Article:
Young people these days

Coach of football program that changed conferences twice in less than a year is “disappointed” by the prospect of his players having a right to a one-time transfer.

“All the guys who become great, just like you guys, how did you become better? Through the process of learning how to write an article, how to do things, you went through all the goods and bads. There’s parts of being able to move that is good for guys, but there’s a lot more worse things because guys are going to transfer because it’s the easiest thing. That’s not what makes you good.”

The great thing is he honestly believes he should be taken seriously.




Filed under Transfers Are For Coaches.

18 responses to “Young people these days

  1. FlyingPeakDawg

    Giving a speech to players about commitment while taking calls from his agent about job offers. “ I paid my dues, now you pay yours.” would be a much better defense.


  2. Doug

    Interesting that he brings up journalism as an analogy. I’ve been a professional writer for more than 20 years, and if I was ever at a company or institution where I wasn’t being given anything to do, or I didn’t mesh with my co-workers, or my bosses were treating me unfairly, and I could find some other outlet where I’d feel more appreciated, I could give my two weeks’ notice and bounce, simple as that. These coaches seem to imply that players who want to transfer aren’t tough enough for the “real world,” but the degree to which some of them are decrying player transfers as an unprecedented privilege shows the coaches are the ones who have lost touch with what real life is like.


  3. ATL Dawg

    During the 16 year period from 1983 to 1998, Gary Patterson changed schools 10 different times.

    Liked by 1 person

  4. MGW

    What good is the opportunity to salvage your lifelong dream of a pro career? Tis far more valuable to have absorbed the Wisdom of the Ridden Pine.

    Liked by 1 person

  5. Sometimes transferring is what “makes you good” like moving from Miami to UGA in Cager’s case. I highly doubt he would be even a late-round draftable prospect had he stayed in Miami for the 2019 season. The skill set was there, but he just couldn’t break through for whatever reason. He came to UGA and had a good year, and it definitely elevated his draft stock.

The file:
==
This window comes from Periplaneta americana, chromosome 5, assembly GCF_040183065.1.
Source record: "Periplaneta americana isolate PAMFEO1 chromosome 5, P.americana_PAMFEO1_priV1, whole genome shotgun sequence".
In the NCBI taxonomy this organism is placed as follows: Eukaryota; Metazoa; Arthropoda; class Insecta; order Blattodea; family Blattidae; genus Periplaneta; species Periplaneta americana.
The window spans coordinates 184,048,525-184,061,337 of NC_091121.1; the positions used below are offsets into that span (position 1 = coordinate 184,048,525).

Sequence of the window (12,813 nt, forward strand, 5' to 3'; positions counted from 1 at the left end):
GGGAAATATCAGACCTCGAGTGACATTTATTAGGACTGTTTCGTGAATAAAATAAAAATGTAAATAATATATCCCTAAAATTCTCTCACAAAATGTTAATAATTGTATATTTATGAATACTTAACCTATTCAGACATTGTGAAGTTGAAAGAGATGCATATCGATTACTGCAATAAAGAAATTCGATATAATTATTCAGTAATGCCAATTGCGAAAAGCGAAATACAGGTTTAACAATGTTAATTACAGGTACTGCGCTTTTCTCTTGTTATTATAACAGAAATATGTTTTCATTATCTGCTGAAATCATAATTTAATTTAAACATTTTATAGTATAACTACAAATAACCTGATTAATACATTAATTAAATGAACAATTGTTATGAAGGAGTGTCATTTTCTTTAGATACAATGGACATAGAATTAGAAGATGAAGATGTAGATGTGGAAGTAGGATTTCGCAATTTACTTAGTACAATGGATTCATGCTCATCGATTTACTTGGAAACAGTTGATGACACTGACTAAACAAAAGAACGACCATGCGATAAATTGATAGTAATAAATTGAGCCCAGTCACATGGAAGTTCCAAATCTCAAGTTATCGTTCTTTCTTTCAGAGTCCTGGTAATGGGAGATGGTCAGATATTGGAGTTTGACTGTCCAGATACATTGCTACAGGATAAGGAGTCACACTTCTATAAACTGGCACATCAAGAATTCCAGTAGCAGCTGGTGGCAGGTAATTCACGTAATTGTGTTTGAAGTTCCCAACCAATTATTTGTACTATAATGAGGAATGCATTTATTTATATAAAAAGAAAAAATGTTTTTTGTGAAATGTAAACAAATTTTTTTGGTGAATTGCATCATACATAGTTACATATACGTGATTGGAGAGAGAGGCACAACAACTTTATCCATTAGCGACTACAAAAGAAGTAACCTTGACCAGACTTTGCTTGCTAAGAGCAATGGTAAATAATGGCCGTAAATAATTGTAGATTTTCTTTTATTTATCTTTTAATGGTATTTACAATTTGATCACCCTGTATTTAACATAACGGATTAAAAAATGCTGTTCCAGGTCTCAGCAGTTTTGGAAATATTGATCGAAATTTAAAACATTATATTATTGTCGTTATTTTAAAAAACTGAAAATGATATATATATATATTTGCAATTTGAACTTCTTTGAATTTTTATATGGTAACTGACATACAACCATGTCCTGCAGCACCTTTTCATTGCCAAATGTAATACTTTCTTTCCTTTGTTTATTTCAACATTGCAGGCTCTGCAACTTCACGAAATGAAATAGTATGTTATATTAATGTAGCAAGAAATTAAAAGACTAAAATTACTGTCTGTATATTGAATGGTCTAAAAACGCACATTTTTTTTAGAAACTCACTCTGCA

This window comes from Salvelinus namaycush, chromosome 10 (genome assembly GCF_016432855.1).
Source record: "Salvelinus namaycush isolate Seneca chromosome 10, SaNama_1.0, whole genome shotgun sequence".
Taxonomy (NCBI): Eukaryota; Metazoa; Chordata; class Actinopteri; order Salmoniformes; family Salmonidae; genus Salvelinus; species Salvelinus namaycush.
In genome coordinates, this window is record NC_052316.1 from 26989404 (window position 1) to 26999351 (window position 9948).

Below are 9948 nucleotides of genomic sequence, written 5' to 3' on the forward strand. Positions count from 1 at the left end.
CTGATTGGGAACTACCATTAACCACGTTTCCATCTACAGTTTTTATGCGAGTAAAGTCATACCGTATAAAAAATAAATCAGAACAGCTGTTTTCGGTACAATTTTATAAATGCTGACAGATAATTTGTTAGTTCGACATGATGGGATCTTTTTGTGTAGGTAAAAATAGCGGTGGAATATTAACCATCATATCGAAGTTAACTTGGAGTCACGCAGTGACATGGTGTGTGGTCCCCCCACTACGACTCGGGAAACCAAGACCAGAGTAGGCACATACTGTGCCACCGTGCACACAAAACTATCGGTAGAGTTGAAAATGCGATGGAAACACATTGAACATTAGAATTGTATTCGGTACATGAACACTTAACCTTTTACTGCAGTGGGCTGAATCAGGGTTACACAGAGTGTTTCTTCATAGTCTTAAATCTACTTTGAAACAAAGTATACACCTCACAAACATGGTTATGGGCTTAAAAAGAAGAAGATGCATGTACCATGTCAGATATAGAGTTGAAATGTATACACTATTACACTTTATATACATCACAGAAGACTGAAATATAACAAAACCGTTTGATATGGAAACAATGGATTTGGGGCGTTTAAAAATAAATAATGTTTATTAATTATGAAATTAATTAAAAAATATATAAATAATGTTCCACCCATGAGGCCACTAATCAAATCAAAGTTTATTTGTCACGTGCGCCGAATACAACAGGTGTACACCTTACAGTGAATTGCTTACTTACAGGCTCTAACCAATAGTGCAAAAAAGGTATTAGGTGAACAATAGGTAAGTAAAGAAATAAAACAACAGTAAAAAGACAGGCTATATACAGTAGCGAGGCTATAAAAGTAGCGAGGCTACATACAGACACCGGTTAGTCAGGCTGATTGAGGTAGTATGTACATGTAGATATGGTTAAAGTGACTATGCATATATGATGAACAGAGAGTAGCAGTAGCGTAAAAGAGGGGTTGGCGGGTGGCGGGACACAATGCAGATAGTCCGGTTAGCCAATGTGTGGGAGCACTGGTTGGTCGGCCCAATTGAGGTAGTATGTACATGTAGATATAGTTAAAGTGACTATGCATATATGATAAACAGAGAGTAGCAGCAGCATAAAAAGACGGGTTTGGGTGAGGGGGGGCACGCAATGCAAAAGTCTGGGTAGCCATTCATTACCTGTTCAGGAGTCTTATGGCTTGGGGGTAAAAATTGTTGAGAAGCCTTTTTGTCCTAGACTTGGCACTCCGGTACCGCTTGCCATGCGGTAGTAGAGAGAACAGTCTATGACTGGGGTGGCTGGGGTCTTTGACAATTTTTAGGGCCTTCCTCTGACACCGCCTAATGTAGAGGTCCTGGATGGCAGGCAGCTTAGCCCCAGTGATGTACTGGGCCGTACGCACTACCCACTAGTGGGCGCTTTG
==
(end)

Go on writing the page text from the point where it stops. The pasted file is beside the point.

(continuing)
You do become better at a thing by working hard at that thing, but that is not the same as waiting your turn. Sometimes the situation you are in precludes you from the growth only available through game experience.

    I think players should transfer as they see fit, but teams should get that scholarship back in the next signing class to make up for the (possibly) unexpected loss.


  6. TN Dawg


    Gary Patterson may be the most school committed coach in the history of coaches.

    Constantly courted, continually faithful to his school and his players.

    Quite a joke to try to make a hypocrite out of him. This is by far the weakest of sauce. May as well have poured Evian on your steak.


    • ATL Dawg

      LOL…from Gary Patterson’s bio…

      1982 Kansas State (GA)
      1983–1984 Tennessee Tech (LB)
      1986 UC Davis (LB)
      1987 Cal Lutheran (DC)
      1988 Pittsburg State (LB)
      1989–1991 Sonoma State (DC)
      1992 Oregon Lightning Bolts
      1992–1994 Utah State (DB)
      1995 Navy (DB)
      1996–1997 New Mexico (DC/S)
      1998- TCU (DC/S)



    • So… TCU didn’t jump two conferences in less than a year?


      • jhorne2000

        Strenuously object , of course. What’s next ….

        Coach for a team that changed its uniform design ? Switched shoe companies ?

        What about coach for a conference that left one media partner for another ?

        Coach that changed pest control companies ???

        Is there any coach in America qualified to have a negative opinion on player transfers ?


  7. These coaches know the value of the “parent trust factor” while recruiting a son or daughter to attend The University, when they get on their tiny soap box to spout “they know what’s best” for that student athlete comes out some real crap that won’t stick to the wall anymore….trusting, mentoring, maturing and direction may or may not sell in today’s world when dealing with 17/18 year olds, when they get older there is value to that trust